Barcodes and aluminium screws. Telephone wires and switchboards. Creeping vines, automobile parts and human psyche. If you think these are some pretty unlikely combinations of every day things, then you haven’t seen Chippa Sudhakar’s art installations. For he takes the unlikely and moulds it into a coherent whole — so that his automobile parts, bar codes and creepers all make sense when put together.
Sudhakar’s exhibition at Gallery Veda, ‘Technology Vs Man’, combines the every day with bizarre — but still manages to evoke the kind of reaction artists long for but cannot accomplish. With a combination of etchings, wood in mixed media and several brilliant installations, Sudhakar expertly manages to showcase just how deep technology has managed to creep into everyday life.
“Youngsters these days cannot live without technology. Their lives practically revolve around it. That is why I decided that exploring this side of humanity, one that is involved so closely with technology, would be an interesting aspect to showcase,” says the artist, who is back to Chennai for his third solo exhibition after six years.
And interesting it is. The etchings, beautiful and stark in their depictions of human relationships, are comparably run-of-the-mill next to the vibrant artwork of technology. Wood, carved very finely, papered oh-so-carefully with aluminium foil and then painted over with bold acrylic colours — that’s what Sudhakar’s mixed media consists of. And the boldness is not confined to the colours alone. A bright blue acrylic, titled ‘Mindcode’, depicts a conflicted human mind — there’s a barcode running at the back of the head while there’s a lotus, signifying peace of mind (and possibly, all positive emotions) at the front. The human mind is surrounded by vines creeping along. The main function of the vines, Sudhakar explains, is “to depict the positive emotions in the psyche. The plants grow naturally, but they’re not without ups and downs, just like the life of human beings. But they still grow against all odds. They represent positivity in my work.”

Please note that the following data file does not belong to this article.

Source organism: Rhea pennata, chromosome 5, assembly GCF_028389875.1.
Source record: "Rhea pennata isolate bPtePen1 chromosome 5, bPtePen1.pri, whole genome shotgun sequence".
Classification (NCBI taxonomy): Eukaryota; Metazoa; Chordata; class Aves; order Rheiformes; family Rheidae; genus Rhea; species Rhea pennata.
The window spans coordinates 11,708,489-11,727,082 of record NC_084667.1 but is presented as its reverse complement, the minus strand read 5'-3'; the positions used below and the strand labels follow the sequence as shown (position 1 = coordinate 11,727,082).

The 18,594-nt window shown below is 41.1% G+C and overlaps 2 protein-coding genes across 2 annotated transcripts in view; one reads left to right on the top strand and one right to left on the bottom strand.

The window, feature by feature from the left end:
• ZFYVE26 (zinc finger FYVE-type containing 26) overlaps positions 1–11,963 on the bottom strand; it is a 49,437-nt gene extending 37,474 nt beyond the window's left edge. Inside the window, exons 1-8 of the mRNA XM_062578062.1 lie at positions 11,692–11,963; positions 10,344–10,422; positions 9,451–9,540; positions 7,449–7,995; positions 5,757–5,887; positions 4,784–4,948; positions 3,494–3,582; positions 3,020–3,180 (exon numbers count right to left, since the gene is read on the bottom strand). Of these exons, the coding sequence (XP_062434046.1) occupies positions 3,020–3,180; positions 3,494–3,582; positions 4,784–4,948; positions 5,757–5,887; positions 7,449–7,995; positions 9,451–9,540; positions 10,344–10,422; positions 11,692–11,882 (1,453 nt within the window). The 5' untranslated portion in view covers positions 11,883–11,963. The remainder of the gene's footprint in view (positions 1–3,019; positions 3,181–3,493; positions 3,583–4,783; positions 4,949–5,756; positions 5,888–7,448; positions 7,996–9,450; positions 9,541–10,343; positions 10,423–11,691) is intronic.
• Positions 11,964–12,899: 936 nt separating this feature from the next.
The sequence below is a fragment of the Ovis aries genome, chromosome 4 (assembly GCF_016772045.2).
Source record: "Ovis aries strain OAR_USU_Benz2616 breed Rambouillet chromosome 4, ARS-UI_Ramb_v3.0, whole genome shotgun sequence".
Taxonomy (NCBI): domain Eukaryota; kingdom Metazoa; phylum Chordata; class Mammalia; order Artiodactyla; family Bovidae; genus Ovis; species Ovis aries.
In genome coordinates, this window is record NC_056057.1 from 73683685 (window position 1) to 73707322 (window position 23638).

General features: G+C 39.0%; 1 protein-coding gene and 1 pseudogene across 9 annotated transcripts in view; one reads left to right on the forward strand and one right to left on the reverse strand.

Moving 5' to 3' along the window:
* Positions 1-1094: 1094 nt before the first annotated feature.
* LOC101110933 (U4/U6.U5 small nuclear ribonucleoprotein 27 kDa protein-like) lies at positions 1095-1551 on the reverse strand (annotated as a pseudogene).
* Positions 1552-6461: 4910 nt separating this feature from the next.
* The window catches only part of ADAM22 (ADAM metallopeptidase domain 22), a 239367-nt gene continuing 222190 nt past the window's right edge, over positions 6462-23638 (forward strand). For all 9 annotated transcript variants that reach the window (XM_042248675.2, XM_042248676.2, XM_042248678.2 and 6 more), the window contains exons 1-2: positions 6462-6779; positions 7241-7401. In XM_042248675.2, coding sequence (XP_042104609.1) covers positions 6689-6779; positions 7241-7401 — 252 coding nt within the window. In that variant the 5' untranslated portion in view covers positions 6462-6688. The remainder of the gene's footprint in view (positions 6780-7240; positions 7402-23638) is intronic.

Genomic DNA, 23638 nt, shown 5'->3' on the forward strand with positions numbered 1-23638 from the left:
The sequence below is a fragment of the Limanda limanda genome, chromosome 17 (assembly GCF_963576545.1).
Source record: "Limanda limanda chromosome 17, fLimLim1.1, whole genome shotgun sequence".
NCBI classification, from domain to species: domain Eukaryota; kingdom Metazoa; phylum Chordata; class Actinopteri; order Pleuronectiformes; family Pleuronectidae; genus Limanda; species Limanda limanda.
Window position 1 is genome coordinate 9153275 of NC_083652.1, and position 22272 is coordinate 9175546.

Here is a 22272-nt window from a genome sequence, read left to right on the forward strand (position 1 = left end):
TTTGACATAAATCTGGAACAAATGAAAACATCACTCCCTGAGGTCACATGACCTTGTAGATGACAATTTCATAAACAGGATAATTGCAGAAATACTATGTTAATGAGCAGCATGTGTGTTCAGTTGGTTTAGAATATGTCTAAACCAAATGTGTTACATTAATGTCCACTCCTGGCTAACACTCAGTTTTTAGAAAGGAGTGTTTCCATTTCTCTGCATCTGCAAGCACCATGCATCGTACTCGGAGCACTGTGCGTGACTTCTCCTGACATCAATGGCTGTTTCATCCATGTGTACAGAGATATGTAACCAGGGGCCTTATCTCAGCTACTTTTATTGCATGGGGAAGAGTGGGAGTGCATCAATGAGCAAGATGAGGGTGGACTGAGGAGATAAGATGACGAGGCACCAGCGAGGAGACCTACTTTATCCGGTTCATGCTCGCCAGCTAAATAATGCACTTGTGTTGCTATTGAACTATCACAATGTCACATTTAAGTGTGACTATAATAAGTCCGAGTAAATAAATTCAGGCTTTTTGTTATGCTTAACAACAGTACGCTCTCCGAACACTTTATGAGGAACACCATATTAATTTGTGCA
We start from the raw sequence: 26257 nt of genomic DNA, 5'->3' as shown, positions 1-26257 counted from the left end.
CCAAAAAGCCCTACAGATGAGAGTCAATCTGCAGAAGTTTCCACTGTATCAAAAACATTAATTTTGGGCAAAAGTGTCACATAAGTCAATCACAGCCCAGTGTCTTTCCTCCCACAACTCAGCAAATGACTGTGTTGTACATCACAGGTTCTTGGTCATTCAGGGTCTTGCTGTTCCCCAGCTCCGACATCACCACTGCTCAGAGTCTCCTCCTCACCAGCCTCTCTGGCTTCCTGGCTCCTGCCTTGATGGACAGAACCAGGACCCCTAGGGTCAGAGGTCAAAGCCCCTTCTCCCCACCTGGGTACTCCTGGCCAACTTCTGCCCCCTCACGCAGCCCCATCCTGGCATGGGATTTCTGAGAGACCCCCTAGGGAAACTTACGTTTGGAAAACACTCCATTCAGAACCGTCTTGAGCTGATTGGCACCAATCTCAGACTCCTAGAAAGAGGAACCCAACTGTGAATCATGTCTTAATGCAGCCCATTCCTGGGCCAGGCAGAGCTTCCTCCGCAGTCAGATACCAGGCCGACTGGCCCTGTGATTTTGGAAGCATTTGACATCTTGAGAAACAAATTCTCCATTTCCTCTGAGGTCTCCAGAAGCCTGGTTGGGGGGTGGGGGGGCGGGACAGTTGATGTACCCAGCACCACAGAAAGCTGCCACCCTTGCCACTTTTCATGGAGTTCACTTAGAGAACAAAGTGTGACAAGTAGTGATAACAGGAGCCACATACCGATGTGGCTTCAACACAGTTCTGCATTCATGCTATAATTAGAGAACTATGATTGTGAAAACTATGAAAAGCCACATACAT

Sudhakar’s best work, his most compelling pieces are not his etchings or his wood art. They are fibreglass installations — of lifesize human heads with auto parts and flowers inside. It sounds bizarre, but the installations, collectively titled ‘Transplantation’ are stunning — you cannot tear your eyes away from them no matter how much you try. “Like I said, it is technology against the human mind. They both struggle for control, but in the end, neither wins,” signs off Sudhakar
(The exhibition is on at Gallery Veda, Nungambakkam till the end of August.)